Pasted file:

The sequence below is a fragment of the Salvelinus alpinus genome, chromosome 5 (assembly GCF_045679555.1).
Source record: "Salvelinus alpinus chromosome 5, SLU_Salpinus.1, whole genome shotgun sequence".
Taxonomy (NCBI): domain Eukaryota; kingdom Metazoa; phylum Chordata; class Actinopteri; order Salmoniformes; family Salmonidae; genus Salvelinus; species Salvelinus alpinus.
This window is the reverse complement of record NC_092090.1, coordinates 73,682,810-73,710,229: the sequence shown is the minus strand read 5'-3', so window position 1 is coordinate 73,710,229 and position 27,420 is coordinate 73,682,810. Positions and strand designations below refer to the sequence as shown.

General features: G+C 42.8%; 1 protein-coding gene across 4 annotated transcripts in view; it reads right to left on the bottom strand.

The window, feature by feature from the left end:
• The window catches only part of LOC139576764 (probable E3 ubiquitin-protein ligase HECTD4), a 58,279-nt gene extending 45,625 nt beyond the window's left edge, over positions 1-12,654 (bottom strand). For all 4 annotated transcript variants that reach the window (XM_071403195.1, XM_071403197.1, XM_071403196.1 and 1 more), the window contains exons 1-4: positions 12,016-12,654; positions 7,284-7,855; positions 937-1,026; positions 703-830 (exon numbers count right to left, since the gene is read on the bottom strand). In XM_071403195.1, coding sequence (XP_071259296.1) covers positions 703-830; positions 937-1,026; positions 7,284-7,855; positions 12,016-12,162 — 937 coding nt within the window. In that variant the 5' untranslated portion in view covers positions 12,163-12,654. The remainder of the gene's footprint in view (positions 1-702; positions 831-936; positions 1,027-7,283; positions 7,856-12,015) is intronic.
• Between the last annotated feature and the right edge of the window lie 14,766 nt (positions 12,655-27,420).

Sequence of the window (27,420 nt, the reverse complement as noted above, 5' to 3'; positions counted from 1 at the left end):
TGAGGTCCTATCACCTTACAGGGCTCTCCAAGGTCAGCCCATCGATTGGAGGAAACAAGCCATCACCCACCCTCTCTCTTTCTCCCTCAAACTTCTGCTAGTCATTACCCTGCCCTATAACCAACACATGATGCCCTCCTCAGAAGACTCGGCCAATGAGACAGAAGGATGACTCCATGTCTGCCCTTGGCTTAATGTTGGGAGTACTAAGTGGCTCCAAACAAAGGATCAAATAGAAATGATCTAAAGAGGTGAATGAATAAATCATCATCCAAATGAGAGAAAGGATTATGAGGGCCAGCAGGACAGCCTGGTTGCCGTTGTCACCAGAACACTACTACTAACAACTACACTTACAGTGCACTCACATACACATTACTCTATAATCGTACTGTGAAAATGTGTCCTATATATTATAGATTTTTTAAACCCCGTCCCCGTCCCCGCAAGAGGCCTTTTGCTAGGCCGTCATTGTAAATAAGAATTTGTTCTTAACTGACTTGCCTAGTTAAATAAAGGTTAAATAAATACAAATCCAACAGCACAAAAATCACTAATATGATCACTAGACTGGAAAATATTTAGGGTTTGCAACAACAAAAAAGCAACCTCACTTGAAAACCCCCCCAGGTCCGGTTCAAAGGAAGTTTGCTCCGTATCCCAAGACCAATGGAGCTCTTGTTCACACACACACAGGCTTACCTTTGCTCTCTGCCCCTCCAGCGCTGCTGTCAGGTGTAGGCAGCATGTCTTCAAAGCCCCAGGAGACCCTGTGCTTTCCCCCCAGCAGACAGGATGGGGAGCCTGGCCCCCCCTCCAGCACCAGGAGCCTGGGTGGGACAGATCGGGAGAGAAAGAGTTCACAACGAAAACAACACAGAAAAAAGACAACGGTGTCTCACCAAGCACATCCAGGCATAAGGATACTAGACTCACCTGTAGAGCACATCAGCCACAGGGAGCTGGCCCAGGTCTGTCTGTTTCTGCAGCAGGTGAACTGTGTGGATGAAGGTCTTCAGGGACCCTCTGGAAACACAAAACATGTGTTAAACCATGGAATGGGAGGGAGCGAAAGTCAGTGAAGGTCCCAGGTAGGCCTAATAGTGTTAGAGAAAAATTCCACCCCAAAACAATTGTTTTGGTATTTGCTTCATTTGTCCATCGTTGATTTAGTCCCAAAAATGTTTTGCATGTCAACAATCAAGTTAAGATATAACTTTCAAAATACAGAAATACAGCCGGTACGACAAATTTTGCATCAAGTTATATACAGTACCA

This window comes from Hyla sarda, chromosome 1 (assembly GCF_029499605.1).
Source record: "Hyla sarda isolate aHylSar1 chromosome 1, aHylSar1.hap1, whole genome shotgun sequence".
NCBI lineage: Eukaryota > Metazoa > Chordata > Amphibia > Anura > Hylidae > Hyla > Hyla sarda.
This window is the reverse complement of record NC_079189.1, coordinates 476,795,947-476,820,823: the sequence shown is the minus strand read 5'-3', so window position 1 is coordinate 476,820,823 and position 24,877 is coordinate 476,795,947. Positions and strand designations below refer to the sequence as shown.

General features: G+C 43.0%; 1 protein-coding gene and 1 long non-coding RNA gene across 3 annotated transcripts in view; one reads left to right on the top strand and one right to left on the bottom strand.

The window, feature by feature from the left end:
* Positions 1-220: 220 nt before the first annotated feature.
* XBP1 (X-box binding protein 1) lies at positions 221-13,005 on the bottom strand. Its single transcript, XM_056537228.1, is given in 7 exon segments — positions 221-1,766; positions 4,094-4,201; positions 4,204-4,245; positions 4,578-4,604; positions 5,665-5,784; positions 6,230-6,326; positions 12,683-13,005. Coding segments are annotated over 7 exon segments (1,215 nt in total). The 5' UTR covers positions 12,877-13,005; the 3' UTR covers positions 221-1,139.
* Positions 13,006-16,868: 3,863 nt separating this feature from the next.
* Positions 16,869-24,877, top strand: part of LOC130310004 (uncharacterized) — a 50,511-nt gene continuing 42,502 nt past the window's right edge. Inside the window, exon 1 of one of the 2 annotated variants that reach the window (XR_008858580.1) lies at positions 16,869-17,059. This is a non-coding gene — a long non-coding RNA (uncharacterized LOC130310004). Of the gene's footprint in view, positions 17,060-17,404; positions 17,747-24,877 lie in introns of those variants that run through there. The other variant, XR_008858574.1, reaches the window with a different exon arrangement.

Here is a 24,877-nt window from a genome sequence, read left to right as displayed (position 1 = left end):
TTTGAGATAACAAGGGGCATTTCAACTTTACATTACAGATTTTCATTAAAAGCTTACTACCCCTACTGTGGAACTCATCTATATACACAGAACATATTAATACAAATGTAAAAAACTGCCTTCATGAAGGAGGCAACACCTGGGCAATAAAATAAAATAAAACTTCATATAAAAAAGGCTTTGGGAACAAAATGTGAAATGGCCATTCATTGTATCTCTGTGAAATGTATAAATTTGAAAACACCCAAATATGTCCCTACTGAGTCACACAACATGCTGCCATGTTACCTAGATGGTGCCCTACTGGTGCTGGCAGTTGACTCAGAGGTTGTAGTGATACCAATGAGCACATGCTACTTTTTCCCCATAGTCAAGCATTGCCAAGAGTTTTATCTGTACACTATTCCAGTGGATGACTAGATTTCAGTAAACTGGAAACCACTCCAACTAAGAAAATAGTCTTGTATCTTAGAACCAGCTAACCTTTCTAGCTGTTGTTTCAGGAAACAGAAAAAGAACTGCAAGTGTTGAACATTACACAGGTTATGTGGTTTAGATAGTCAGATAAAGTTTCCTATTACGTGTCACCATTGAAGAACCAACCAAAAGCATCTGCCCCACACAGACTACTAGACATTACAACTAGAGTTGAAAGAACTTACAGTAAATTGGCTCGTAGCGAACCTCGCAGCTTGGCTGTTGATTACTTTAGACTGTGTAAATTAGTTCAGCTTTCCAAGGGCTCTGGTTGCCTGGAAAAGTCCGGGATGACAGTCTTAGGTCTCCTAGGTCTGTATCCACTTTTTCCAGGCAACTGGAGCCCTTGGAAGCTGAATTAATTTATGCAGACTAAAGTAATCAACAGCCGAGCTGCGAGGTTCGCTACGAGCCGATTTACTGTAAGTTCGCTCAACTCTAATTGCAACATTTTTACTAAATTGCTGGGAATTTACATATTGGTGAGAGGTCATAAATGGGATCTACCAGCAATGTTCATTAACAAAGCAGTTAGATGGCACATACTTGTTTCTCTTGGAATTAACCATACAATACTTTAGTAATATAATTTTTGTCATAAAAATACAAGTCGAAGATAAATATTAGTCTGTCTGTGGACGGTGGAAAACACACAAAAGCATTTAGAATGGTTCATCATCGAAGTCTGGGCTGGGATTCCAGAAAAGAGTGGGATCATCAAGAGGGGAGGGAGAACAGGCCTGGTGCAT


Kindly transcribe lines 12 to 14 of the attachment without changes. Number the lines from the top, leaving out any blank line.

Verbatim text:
Source record: "Hyla sarda isolate aHylSar1 chromosome 1, aHylSar1.hap1, whole genome shotgun sequence".
NCBI lineage: Eukaryota > Metazoa > Chordata > Amphibia > Anura > Hylidae > Hyla > Hyla sarda.
This window is the reverse complement of record NC_079189.1, coordinates 476,795,947-476,820,823: the sequence shown is the minus strand read 5'-3', so window position 1 is coordinate 476,820,823 and position 24,877 is coordinate 476,795,947. Positions and strand designations below refer to the sequence as shown.